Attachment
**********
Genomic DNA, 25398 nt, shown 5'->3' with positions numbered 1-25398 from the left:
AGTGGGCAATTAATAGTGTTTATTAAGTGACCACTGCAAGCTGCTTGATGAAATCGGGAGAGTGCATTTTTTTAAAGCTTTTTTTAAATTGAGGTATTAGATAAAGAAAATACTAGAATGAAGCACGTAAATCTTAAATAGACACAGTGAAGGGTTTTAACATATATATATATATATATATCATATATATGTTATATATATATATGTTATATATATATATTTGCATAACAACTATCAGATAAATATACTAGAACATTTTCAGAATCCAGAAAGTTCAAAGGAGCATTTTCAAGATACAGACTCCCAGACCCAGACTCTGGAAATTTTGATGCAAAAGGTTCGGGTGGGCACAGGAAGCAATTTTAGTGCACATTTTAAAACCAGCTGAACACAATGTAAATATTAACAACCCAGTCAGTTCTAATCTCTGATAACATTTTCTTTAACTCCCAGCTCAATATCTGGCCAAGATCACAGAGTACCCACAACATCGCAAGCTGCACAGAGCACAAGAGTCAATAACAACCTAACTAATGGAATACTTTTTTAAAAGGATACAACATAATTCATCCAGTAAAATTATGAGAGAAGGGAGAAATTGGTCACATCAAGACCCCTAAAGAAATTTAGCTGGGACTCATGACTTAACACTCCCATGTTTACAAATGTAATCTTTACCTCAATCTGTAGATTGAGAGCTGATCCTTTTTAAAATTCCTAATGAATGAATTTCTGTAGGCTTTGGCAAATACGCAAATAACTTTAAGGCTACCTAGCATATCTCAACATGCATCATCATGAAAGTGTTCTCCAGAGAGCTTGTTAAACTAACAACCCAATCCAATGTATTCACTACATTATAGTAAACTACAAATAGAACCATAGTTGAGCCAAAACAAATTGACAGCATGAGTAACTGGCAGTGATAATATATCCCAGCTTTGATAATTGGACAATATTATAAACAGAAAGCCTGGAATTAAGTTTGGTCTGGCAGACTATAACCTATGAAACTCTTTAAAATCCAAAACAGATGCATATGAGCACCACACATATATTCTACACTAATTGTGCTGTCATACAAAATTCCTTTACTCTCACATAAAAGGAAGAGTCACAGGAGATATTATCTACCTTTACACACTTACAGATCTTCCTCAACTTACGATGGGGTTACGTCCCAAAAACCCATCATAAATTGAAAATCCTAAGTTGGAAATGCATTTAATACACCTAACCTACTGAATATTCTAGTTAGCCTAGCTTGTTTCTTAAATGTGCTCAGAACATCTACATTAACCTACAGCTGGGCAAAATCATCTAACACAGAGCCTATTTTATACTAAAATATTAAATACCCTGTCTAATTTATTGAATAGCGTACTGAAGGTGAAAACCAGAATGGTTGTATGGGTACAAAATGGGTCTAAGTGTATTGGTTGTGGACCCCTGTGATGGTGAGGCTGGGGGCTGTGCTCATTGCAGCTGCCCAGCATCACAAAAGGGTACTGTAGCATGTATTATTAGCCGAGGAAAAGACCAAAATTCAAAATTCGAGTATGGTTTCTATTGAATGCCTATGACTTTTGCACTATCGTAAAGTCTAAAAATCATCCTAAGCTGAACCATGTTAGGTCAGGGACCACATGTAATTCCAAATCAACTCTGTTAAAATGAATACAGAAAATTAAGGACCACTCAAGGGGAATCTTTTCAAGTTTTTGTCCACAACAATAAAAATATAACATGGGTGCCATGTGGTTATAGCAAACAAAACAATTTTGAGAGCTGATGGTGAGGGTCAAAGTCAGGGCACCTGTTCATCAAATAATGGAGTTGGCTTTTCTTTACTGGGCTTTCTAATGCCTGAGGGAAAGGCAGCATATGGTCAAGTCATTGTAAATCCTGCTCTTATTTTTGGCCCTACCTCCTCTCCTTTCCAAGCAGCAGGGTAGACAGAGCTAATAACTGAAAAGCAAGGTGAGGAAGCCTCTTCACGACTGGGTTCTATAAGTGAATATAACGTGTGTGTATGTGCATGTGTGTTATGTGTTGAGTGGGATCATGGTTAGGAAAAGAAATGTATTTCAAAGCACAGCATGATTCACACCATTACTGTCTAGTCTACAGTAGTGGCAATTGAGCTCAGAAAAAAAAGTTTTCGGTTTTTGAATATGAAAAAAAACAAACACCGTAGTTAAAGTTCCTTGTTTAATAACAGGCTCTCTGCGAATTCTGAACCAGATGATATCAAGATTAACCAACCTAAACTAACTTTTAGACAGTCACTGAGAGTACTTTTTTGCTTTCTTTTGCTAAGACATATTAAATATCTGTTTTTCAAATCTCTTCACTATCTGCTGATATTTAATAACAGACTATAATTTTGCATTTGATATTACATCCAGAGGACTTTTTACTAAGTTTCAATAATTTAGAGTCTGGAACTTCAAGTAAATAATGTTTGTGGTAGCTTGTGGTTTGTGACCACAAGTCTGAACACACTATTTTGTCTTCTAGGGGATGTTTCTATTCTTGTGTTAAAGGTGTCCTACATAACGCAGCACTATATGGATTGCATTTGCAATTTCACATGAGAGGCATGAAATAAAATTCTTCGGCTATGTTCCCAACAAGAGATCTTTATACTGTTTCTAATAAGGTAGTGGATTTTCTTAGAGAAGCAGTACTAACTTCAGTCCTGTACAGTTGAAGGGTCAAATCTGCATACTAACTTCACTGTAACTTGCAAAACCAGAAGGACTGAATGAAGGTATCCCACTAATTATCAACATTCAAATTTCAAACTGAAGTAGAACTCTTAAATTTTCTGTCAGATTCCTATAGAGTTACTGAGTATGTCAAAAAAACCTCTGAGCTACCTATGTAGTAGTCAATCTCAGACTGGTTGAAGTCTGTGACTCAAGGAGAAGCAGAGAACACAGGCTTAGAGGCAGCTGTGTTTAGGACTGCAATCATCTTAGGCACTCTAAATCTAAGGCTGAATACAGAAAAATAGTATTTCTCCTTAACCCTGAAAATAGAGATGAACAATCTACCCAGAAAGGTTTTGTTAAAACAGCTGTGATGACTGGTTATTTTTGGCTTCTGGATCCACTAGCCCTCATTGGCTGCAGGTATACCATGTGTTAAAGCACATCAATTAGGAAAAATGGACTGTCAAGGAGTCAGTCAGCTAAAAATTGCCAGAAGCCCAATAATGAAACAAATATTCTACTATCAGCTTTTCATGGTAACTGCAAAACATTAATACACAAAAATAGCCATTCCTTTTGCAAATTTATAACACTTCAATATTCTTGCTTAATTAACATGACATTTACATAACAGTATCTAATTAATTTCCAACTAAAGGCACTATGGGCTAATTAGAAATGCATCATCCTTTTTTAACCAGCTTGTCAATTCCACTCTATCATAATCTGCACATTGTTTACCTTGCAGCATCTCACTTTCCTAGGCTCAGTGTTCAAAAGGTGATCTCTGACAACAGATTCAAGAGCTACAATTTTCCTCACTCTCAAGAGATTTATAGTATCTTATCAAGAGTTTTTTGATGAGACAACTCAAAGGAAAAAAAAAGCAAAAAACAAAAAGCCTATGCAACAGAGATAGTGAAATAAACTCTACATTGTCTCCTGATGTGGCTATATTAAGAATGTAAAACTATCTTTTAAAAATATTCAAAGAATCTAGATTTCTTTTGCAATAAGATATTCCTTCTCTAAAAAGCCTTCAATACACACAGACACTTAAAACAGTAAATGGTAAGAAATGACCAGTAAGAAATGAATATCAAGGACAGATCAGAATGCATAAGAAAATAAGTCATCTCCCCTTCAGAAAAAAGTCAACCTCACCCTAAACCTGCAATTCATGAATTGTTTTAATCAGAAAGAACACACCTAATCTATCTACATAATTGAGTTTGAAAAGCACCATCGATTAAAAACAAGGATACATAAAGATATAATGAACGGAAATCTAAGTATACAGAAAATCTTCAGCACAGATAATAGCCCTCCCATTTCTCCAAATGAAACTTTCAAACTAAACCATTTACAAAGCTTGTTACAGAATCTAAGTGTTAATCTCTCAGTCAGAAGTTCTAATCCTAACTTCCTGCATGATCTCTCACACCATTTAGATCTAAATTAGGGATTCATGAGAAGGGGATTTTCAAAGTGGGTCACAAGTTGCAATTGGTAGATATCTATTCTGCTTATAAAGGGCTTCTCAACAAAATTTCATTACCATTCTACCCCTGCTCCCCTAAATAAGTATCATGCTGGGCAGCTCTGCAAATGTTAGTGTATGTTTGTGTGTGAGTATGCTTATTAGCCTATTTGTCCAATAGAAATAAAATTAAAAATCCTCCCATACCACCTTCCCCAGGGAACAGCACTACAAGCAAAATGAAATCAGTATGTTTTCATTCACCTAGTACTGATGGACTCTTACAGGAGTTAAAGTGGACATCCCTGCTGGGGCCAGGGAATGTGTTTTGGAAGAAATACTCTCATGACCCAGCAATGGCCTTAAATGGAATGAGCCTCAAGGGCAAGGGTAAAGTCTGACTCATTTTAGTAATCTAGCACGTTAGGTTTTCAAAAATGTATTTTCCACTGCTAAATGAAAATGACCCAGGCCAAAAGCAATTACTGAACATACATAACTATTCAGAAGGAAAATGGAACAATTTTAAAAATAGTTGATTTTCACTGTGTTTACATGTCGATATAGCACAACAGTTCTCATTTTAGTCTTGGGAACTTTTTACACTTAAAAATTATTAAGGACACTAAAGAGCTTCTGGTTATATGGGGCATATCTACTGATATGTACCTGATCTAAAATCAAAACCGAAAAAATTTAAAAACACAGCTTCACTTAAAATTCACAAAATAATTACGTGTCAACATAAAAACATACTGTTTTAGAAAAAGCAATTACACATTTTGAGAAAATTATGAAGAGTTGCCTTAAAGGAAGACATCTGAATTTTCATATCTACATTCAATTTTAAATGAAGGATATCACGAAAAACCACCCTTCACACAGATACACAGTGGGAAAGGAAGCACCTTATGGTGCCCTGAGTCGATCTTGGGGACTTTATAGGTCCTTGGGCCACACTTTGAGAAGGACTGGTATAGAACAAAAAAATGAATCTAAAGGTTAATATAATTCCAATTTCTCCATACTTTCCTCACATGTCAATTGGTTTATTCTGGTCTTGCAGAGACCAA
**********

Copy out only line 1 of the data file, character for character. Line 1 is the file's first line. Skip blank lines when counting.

Genomic DNA, 25398 nt, shown 5'->3' with positions numbered 1-25398 from the left: